The Global Wind Energy Council (GWEC) recently released its 2012 market statistics, showing continued expansion of the market, with global installed wind energy capacity increasing by 19% in 2012 to 282,000 MW. Canada remains a global wind energy leader as it experienced the 9th largest increase in installed capacity in 2012 (936 MW). China and the United States, the world’s wind energy leaders, installed more than 13,000 MW each of new capacity in 2012.
“While China paused for breath, both the U.S. and European markets had exceptionally strong years,” said Steve Sawyer, Secretary General of GWEC. “Asia still led global markets, but with North America a close second, and Europe not far behind.”
Canada now ranks 9th globally in total installed capacity with more than 6,500 MW of wind energy in operation – providing enough power to meet the annual needs of almost 2,000,000 Canadian homes. Ontario is the Canadian leader in the production of clean wind energy with more than 2,000 MW of installed capacity now supplying over 3% of the province’s electricity demand. Ontario and Quebec will lead the country with new installations of clean wind energy in 2013 as the Canadian Wind Energy Association (CanWEA) expects to see a record year for new installations with the addition of almost 1,500 MW of new capacity – driving over $3 billion in new investment
The growth of wind energy development in Ontario and Quebec continues to have strong public support. A 69% majority of Ontarians agreed “Ontario should be a leader in wind and solar energy production”, compared to only 20% that disagreed, according to the results of a January Oracle Research poll commissioned by CanWEA. Eleven percent of respondents were neutral on the issue. The same poll also found that solar and wind energy scored highest in a top-of-mind question about Ontarians’ preferred choice for new electricity generation. A February 9 public opinion poll (available in French only) published in Quebec’s Le Devoir newspaper showed 79% of respondents support continued wind energy development in that province.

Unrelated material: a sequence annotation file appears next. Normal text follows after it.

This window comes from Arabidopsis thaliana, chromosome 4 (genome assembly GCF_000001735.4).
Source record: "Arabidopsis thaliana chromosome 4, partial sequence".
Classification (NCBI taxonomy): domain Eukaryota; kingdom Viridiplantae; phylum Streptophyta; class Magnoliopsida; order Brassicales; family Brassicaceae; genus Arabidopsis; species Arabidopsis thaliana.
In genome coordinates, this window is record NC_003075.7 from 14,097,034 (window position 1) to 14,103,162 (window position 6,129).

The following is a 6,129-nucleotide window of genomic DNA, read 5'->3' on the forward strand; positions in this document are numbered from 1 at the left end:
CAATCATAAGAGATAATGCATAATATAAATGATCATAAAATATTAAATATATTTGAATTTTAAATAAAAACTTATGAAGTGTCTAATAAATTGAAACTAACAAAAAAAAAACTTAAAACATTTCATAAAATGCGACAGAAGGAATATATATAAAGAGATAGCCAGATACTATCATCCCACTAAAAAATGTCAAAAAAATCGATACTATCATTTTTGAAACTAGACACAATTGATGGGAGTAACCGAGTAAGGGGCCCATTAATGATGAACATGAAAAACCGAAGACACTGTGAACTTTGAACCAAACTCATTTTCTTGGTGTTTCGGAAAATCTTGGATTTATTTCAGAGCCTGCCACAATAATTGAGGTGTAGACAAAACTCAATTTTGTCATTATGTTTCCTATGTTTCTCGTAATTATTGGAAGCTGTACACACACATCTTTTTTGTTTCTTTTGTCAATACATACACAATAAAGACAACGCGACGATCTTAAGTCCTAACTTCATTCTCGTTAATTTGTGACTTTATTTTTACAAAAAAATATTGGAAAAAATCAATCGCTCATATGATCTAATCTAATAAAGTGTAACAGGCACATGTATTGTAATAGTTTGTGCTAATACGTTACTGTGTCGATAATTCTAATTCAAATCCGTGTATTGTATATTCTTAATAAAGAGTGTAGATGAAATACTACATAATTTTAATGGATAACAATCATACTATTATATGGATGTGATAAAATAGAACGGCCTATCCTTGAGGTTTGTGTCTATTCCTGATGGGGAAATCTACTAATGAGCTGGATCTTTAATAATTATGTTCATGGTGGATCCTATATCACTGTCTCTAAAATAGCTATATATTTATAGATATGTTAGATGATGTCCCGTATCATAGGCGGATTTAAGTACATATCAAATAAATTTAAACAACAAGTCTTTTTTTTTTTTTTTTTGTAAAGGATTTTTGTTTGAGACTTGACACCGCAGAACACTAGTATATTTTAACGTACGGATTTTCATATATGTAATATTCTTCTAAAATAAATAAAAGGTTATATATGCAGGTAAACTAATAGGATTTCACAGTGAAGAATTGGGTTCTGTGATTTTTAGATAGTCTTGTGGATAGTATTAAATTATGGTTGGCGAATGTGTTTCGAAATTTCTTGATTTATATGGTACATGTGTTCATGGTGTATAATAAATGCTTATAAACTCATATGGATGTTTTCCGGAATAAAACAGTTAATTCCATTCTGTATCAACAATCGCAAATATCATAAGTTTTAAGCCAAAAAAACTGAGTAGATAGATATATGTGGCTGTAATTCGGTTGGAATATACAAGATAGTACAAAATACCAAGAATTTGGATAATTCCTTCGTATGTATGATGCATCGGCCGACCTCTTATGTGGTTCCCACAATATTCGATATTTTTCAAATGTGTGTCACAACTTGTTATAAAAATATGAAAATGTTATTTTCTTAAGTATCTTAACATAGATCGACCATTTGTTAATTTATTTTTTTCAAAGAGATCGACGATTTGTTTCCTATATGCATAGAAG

“Wind energy continues to enjoy strong majority support as a choice for new electricity generation in Ontario and Quebec because it is understood to be both good for the environment and a provider of significant economic benefits for local economies that host developments,” said Robert Hornung, president of CanWEA. “Less well known is the fact that wind energy is also now cost-competitive with almost every option for new electricity generation. It is for these reasons that wind energy continues to be the fastest growing mainstream source of electricity in the world.”
The rapid growth of wind energy in Canada is also reflected south of the border where the American wind industry had its best year ever in 2012, with more than 13,000 MW installed. The extension of the Production Tax Credit (PTC) in the U.S. means that although the market will slow substantially in 2013, it is unlikely to be as much of a slowdown as originally expected, said Sawyer.
Other highlights from the global annual market update include:
- Mexico more than doubled its installed capacity, installing 801 MW for a total of 1,370 MW joining the list of countries (now 24) with more than 1,000 MW of wind power capacity.
- European markets, led by Germany and the UK, with surprising contributions from ‘emerging markets’ in Sweden, Romania, Italy and Poland, accounted for 12.4 GW last year, a new record.
- Both the Chinese and Indian markets slowed somewhat in 2012, but their annual installations still came in at 13.2 and 2.3 GW respectively.
- Brazil led the Latin America market with 1,077 MW, to bring its total installed capacity to just over 2,500 MW, and Australia accounted for all of the new installations in the Pacific region, with 358 MW of new capacity in 2012 for a cumulative total of 2,584 MW.